Blond Pinoccios. Taiwanese again knows the word "A-Dou-A" for long nose. Quite popular in Taiwan is the Mandarin expression "Lau-Wai" for foreigner. Also Japanese people notice that Europeans and Americans have longer noses than Asians, have longer legs and are taller, with bigger eyes of blue or green color, which some envy. As there is no specific word for long noses in Japanese, "takai hana" meaning "high noses" is as close as it gets. Other words include "kin patsu" for blond, "gai jin" for foreigners, in this case referred to as "takai hana no gaijin". Thinking of Pinoccio, having a long nose is not exactly a sign for being trustworthy either. What's the funny?
Smiling Eyes. The other side of the medal must to be seen as well. To point out "slit eyes" among Asian people is neither nice nor absolutely true for many have got beautiful big eyes. This may be despite or just because of their epicanthus, the small skin fold arising from the lower lid, which is responsible for making the eyes appear almond-shaped, even smiling. In return, to people from the Far East foreigners may appear bug eyed, just look at a Japanese cartoon!
Assimilated Asian. The expression "yellow men" is just exaggerating the skin color in the same way as American Indians are not just "redskins". Having this in mind, in return the perception of Westerners as "ghosts", "palefaces" and "long noses" makes sense. Assimilated Chinese in Malaysia that have adopted Western habits are occasionally referred to as "banana" for they are yellow on the outside and white on the inside. Equally, second generation Indian immigrants in the US are called "ABCD - American-Born Confused Desi".
Big Ol' Nose. "Dabizi" is the Chinese expression for big nose, used for white people with a long nose. In Mandarin "da" means "big", which is why colleagues from the Far East would refer to me that way. Unfortunately, it also stands for "old". "Da Bizi", by coincident, is also the name of a self service pizza restaurant chain in Vienna. Eating at a Pizza-Bizi place again after some time, also the cashier could not tell where its name came from. At first, I discovered that the words exist in Turkish language in sentences like: "Biraz da bizi dinleyin - Listen to us a little bit, too!" Where "bizi" means "to us" ("biz" is "us") and "da" stands for "too" or "also", only used in context, but without any meaning by itself.
Little Confusion. In Swiss-German dialect, "a bizzili" stands for "ein bisschen" or "a little". However, as "da" is Italian for "at", most likely the name of the "Pizzeria Ristorante" stands for "At Bizi's", where "Bizi" is a person's name. Maybe it is even derived from the last name of a Pizza delivery man "Pietro Pizzi" from an Austrian TV commercial for frozen pizza? A very vague guess, though.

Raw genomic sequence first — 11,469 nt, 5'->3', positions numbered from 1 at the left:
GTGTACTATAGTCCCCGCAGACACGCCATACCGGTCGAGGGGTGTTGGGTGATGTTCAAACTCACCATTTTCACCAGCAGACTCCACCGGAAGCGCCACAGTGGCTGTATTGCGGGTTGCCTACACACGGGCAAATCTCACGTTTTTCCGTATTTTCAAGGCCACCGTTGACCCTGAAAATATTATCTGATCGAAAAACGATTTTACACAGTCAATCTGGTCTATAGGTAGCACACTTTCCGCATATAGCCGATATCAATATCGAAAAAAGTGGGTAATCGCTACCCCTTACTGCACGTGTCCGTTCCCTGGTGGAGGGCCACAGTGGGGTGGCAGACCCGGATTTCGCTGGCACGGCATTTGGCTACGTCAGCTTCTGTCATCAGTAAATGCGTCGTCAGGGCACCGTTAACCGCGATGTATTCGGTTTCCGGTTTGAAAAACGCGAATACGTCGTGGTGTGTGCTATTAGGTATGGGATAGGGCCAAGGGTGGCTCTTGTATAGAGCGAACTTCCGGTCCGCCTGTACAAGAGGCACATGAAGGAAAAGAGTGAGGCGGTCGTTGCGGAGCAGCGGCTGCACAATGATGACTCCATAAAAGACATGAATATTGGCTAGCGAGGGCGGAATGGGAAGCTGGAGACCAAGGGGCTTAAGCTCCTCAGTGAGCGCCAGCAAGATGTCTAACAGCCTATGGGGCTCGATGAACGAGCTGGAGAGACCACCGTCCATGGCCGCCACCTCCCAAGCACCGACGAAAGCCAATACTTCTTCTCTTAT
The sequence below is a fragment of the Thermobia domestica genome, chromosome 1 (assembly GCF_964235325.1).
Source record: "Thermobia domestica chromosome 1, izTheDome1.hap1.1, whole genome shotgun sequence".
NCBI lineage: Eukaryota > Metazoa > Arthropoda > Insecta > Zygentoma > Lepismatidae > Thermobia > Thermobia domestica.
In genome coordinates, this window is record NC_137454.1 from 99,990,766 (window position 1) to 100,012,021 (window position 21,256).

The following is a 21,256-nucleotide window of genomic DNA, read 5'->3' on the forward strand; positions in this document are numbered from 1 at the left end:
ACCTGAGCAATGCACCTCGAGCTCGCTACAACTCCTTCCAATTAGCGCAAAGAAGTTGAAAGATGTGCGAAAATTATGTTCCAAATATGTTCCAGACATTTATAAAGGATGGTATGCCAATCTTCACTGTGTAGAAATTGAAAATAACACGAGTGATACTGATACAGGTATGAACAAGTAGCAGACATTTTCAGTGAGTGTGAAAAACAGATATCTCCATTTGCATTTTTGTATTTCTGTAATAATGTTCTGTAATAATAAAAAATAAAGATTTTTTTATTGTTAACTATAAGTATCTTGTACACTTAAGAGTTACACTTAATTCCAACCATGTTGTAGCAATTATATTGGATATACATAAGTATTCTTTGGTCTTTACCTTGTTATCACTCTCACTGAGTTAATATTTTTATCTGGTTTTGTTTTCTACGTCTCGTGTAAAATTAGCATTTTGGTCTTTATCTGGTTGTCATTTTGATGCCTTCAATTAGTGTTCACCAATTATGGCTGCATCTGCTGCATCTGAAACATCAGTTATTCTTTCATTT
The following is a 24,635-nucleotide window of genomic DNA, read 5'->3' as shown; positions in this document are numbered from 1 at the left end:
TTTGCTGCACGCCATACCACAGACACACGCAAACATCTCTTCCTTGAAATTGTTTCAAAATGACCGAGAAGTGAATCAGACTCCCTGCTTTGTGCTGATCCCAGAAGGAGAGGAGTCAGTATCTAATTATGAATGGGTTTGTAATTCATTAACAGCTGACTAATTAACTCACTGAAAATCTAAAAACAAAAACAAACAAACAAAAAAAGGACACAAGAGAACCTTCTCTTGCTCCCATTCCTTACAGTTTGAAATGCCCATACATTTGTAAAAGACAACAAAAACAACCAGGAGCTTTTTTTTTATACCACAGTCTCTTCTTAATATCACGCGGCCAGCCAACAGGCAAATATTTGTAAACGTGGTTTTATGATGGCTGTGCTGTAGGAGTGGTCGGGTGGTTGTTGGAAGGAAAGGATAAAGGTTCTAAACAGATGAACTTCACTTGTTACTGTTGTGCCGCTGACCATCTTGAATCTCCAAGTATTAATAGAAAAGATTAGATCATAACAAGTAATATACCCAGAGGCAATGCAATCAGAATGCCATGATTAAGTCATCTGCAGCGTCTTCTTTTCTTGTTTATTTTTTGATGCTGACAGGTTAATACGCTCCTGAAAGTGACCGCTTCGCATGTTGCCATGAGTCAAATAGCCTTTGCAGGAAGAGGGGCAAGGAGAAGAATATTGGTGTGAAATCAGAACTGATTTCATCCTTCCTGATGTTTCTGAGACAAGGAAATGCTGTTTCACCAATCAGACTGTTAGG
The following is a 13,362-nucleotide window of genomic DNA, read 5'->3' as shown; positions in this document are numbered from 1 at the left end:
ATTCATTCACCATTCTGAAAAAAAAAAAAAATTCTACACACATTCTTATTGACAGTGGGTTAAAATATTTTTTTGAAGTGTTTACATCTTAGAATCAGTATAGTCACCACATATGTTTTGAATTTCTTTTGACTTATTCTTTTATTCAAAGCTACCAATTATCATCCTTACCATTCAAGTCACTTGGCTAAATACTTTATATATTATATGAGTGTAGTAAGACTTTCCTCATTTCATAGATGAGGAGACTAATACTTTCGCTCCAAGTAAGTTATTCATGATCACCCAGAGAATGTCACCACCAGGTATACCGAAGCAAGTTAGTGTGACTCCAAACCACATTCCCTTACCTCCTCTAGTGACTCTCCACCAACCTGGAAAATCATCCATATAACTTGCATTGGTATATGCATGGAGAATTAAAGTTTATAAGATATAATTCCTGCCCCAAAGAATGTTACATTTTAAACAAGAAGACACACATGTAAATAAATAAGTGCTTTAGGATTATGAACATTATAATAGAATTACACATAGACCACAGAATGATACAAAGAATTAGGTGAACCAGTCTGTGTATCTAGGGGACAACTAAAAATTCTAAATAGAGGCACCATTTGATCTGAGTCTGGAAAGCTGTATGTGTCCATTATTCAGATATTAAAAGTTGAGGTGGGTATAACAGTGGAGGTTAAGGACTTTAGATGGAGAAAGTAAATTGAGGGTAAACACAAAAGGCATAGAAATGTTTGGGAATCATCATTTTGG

In Thailand at the Grand Palace and the MBK Shopping Mall in Bangkok.
In Malaysia at the Tian Hou Gong Temple and a view at the Petrona Towers in the center of Kuala Lumpur.
Drifting Thoughts. Actually, "Bizi" is a hebrew boy name, a short form of Betzalel, meaning "In the shadow of God". And in Basque language it stands for "Life" itself. Moving from the north of Spain to its very south, some say "Bizi" is short for Ibiza, the sunny island in the Mediterranean Sea, one of the most popular summer vacation destination among Germans, who like to go to the beach and party themselves into oblivion. "Vamos a la playa, oh-oh-oh," as the 1983 disco hit goes. Inspiring summer holidays ever since, the Spanish text actually describes people going to the beach after a nuclear bomb has been dropped... The other day I had to think of parts of some other song lyrics - "The deeper the love, the stronger the emotion. And the stronger the love, the deeper the devotion." That is probably where the title of the article "The longer the nose" came from, parodying these lines. Anyway, the more you stick up your nose, the less important you are, really. If you are humble, less people may notice you, but more may tell you the truth. Hard to follow these thoughts sometimes, is it? But the more incomprehensible drivel you put on a webpage, the more visitors might read it...
In China at the Zhenhai Tower and a view from the same over the city of Guangzhou.